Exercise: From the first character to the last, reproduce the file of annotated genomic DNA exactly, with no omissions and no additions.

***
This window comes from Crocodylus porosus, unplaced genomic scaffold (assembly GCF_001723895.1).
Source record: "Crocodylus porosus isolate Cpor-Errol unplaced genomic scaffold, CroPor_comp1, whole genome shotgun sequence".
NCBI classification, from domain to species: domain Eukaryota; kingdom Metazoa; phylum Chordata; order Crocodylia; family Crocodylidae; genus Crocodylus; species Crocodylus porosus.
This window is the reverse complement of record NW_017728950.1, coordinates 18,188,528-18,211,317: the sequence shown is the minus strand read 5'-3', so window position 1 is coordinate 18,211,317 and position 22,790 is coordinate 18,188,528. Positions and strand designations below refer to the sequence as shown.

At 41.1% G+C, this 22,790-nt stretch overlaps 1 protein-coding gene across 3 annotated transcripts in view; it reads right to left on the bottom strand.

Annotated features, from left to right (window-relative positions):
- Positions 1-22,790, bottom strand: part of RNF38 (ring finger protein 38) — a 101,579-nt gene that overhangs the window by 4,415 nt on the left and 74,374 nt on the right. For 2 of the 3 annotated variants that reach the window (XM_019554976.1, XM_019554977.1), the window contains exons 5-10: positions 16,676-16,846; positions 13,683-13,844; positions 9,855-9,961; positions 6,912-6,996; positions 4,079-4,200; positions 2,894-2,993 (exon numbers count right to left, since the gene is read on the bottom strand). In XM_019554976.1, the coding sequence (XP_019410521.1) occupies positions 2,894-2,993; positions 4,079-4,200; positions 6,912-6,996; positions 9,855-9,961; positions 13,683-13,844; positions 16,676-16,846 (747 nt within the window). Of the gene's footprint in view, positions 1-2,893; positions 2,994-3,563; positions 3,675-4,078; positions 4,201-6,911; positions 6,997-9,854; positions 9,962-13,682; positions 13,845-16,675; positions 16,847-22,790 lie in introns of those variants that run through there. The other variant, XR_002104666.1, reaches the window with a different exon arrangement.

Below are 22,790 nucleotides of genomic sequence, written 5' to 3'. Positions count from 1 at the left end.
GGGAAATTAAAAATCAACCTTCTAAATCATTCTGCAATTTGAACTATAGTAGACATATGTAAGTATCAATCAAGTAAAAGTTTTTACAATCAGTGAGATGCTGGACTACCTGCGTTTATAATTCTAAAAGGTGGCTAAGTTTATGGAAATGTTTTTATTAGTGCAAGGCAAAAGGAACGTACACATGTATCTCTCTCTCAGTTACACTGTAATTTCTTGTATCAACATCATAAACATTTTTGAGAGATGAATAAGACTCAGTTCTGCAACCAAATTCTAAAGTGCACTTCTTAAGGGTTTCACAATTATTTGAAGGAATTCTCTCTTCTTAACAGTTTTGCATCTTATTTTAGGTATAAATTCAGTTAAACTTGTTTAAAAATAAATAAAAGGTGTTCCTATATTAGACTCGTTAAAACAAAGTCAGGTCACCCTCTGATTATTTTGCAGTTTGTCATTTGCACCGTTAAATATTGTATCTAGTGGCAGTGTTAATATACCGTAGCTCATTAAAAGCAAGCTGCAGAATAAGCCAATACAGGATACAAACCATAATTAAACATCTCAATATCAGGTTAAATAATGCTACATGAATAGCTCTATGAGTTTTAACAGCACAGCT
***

This window comes from Crocodylus porosus, unplaced genomic scaffold (assembly GCF_001723895.1).
Source record: "Crocodylus porosus isolate Cpor-Errol unplaced genomic scaffold, CroPor_comp1, whole genome shotgun sequence".
NCBI classification, from domain to species: domain Eukaryota; kingdom Metazoa; phylum Chordata; order Crocodylia; family Crocodylidae; genus Crocodylus; species Crocodylus porosus.
This window is the reverse complement of record NW_017728950.1, coordinates 18,188,528-18,211,317: the sequence shown is the minus strand read 5'-3', so window position 1 is coordinate 18,211,317 and position 22,790 is coordinate 18,188,528. Positions and strand designations below refer to the sequence as shown.

At 41.1% G+C, this 22,790-nt stretch overlaps 1 protein-coding gene across 3 annotated transcripts in view; it reads right to left on the bottom strand.

Annotated features, from left to right (window-relative positions):
- Positions 1-22,790, bottom strand: part of RNF38 (ring finger protein 38) — a 101,579-nt gene that overhangs the window by 4,415 nt on the left and 74,374 nt on the right. For 2 of the 3 annotated variants that reach the window (XM_019554976.1, XM_019554977.1), the window contains exons 5-10: positions 16,676-16,846; positions 13,683-13,844; positions 9,855-9,961; positions 6,912-6,996; positions 4,079-4,200; positions 2,894-2,993 (exon numbers count right to left, since the gene is read on the bottom strand). In XM_019554976.1, the coding sequence (XP_019410521.1) occupies positions 2,894-2,993; positions 4,079-4,200; positions 6,912-6,996; positions 9,855-9,961; positions 13,683-13,844; positions 16,676-16,846 (747 nt within the window). Of the gene's footprint in view, positions 1-2,893; positions 2,994-3,563; positions 3,675-4,078; positions 4,201-6,911; positions 6,997-9,854; positions 9,962-13,682; positions 13,845-16,675; positions 16,847-22,790 lie in introns of those variants that run through there. The other variant, XR_002104666.1, reaches the window with a different exon arrangement.

Below are 22,790 nucleotides of genomic sequence, written 5' to 3'. Positions count from 1 at the left end.
GGGAAATTAAAAATCAACCTTCTAAATCATTCTGCAATTTGAACTATAGTAGACATATGTAAGTATCAATCAAGTAAAAGTTTTTACAATCAGTGAGATGCTGGACTACCTGCGTTTATAATTCTAAAAGGTGGCTAAGTTTATGGAAATGTTTTTATTAGTGCAAGGCAAAAGGAACGTACACATGTATCTCTCTCTCAGTTACACTGTAATTTCTTGTATCAACATCATAAACATTTTTGAGAGATGAATAAGACTCAGTTCTGCAACCAAATTCTAAAGTGCACTTCTTAAGGGTTTCACAATTATTTGAAGGAATTCTCTCTTCTTAACAGTTTTGCATCTTATTTTAGGTATAAATTCAGTTAAACTTGTTTAAAAATAAATAAAAGGTGTTCCTATATTAGACTCGTTAAAACAAAGTCAGGTCACCCTCTGATTATTTTGCAGTTTGTCATTTGCACCGTTAAATATTGTATCTAGTGGCAGTGTTAATATACCGTAGCTCATTAAAAGCAAGCTGCAGAATAAGCCAATACAGGATACAAACCATAATTAAACATCTCAATATCAGGTTAAATAATGCTACATGAATAGCTCTATGAGTTTTAACAGCACAGCT